Developing adequate power supply for Africa is one of the great challenges of our time.
The climate agreement in Paris in December at COP 21 makes clear the global consensus that our energy future needs to be green and sustainable. Renewables are the way forward and can compete at market prices.
In telecoms, Africa has managed to skip a generation of development and has gone directly to mobile networks. The same can be done for renewables. Africa can develop its energy resources without having to make investments in older forms of power generation and grids.
Renewables in Africa can be developed competitively without subsidy and by mobilising resources from the private sector.
Despite increases in generation capacity, sub-Saharan Africa is the only region in the world where the number of people without access to electricity is set to rise, from less than half the population today to more than two thirds in 2030. If current trends continue, billions of people will be denied access to a better quality of life.
Renewable energy is uniquely placed to provide solutions to Africa’s energy challenge. Wind and solar are not only carbon free, but they are scalable, easy to install and appropriate to today’s level of technology.
In a number of countries solar energy is now cheaper than wind on high radiation sites, which in turn is cheaper than gas, which is cheaper than new coal, which is cheaper than oil. All are cheaper than new nuclear. In South Africa, new onshore wind is already half the projected cost of new coal power.
Over the past five years, the cost of wind has come down by 55 percent, while solar has fallen by 80 percent. This is the classic J-curve at work. It is a product of economies of scale, greater efficiency and, of course, breakthroughs in technology.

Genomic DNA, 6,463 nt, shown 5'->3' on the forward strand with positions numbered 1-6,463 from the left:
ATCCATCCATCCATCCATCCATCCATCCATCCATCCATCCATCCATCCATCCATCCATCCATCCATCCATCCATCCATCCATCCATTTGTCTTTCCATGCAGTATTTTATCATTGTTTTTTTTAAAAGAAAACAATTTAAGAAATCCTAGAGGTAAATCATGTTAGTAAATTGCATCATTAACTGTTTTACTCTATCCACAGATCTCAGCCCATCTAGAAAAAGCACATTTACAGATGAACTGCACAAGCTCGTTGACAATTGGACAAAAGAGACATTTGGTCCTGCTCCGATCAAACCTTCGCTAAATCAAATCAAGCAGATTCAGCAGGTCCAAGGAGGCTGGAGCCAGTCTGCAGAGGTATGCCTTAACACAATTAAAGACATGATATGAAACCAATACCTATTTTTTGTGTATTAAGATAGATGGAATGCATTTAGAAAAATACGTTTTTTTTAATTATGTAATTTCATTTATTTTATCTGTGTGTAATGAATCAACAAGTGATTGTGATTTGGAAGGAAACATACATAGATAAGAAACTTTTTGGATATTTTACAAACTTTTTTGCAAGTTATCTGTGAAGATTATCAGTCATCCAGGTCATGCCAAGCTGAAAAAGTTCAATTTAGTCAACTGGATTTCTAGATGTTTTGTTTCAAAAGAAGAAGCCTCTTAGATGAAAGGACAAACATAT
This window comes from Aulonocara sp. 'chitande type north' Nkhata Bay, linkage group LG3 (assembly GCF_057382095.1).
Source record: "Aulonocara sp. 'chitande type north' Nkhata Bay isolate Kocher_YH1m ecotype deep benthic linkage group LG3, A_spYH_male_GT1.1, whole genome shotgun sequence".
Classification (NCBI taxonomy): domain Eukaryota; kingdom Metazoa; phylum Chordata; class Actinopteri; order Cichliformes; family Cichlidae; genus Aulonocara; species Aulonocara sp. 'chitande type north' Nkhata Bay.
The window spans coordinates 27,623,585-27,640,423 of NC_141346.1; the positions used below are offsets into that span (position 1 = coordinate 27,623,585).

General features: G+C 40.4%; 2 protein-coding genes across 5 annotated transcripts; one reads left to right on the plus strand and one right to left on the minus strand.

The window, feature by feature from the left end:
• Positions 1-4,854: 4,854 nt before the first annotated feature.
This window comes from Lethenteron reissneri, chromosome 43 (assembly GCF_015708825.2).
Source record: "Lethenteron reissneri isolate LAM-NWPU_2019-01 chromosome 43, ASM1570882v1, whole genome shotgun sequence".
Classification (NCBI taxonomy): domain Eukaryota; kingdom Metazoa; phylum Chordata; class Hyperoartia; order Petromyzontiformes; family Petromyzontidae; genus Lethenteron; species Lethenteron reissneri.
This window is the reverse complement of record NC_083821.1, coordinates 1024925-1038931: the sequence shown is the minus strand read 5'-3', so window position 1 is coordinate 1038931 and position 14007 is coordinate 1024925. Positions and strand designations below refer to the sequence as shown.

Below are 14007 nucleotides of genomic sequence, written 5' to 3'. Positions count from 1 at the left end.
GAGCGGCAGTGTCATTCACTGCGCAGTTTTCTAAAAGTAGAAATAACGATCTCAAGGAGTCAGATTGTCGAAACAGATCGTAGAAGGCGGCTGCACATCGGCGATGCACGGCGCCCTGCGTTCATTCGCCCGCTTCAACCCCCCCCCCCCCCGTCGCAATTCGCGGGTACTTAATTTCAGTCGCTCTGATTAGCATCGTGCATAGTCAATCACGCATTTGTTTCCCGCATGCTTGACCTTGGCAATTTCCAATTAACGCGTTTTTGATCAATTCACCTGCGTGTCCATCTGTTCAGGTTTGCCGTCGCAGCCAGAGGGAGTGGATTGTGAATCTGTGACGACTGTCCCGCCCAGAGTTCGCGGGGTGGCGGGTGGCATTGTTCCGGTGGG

In the case of solar PV every time global production doubles, unit costs fall by 24 percent. It is analogous to Moore’s Law for the microchip. We are not yet at the bottom of the downward cost curve for renewable energy technologies.
In their report published to coincide with the Copenhagen COP summit in 2009, the IEA predicted that there would be 20GW of solar PV installed in the world by 2015. The actual figure is 180GW. Wind has enjoyed a similar trajectory, far outpacing official predictions, as costs have fallen. Not only are wind and solar energy now cost competitive with fossil fuels, but the cost of fossils is rising even at a time of weak global demand.
Transitions towards renewable power in South Africa, in Chile, and in many other countries are remarkable, given that coal and gas generators in many countries are not yet paying a carbon price for their generation. Now, under the global agreement signed at COP21, the world looks set to increase the pace of progress towards adequate carbon pricing.
The Chinese have already chosen carbon pricing as their primary policy instrument for reducing carbon emissions, as the EU did a decade ago. So have many US cities. When the price of carbon reaches $32 per tonne, as it inevitably will by 2030, the game will be finally over for fossil fuels.
It is only a question of when.
In 2008, I founded Mainstream Renewable Power to develop wind and solar generation in Europe, the Americas and Africa. One of Mainstream’s founding objectives was to develop renewable energy in emerging markets, recognising that the world was on a one-off transition to sustainability.
We have now delivered three of Africa’s first large-scale wind and solar plants in commercial operation in 2014, while establishing ourselves as the leading developer of renewables projects in South Africa. We are also bringing forward a further 1,100MW of generation capacity across Ghana, Egypt and South Africa with additional projects in a number of other countries.
Wind and solar energy are supplying low-cost, low-carbon, and highly reliable generation today. They are already generating the electricity that will power the cities, homes and businesses of tomorrow.
Africa has a clear sustainable path to its energy future. It is one where wind and solar energy will deliver affordable and dependable electricity across the continent on large grids and micro-grids, in large cities and in small rural villages. In the not too distant future, people will wonder why we ever did anything else.